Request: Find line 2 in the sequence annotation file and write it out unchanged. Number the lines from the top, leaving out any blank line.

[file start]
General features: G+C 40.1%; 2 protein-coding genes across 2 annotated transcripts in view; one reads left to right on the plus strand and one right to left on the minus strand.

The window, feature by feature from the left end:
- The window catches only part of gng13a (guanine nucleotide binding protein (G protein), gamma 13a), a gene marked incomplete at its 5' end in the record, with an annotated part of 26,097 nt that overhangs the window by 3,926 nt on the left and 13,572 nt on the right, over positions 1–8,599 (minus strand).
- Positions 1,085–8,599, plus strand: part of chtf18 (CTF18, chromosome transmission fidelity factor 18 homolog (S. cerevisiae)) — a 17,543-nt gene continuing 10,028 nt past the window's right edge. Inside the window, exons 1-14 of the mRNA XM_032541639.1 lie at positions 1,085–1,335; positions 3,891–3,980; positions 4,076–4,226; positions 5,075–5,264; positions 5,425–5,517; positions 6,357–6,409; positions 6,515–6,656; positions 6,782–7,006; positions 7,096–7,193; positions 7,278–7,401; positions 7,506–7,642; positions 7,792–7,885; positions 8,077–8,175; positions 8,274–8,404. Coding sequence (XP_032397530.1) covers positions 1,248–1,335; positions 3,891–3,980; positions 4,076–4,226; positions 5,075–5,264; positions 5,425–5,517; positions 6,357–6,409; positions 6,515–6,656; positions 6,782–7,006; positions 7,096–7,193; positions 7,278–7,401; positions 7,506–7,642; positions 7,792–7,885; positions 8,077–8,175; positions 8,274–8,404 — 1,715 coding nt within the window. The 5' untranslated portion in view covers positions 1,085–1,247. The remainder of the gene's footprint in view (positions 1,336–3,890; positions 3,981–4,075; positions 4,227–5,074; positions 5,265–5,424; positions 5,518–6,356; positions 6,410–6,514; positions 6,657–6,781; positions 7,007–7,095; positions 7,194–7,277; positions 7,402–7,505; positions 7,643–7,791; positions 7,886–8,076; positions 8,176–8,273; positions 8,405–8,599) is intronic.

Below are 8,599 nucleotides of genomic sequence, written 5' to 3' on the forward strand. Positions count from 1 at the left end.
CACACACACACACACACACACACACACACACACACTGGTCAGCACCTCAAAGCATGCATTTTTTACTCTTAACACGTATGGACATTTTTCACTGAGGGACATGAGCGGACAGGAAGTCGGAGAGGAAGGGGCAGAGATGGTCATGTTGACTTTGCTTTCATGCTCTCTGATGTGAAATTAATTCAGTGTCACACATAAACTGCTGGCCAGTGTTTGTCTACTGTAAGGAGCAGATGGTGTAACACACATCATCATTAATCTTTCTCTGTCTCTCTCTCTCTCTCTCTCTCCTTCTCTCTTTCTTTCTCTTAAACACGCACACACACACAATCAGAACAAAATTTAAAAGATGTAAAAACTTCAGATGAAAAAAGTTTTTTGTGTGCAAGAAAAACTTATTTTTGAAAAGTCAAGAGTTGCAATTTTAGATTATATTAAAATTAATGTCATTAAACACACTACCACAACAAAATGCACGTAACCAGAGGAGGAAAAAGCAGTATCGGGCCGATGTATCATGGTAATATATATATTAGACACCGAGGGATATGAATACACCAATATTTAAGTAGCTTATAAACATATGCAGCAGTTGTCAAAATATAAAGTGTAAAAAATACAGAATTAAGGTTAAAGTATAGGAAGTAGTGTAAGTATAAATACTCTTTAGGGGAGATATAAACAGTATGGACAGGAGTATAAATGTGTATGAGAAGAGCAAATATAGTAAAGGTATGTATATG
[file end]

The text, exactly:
The window, feature by feature from the left end: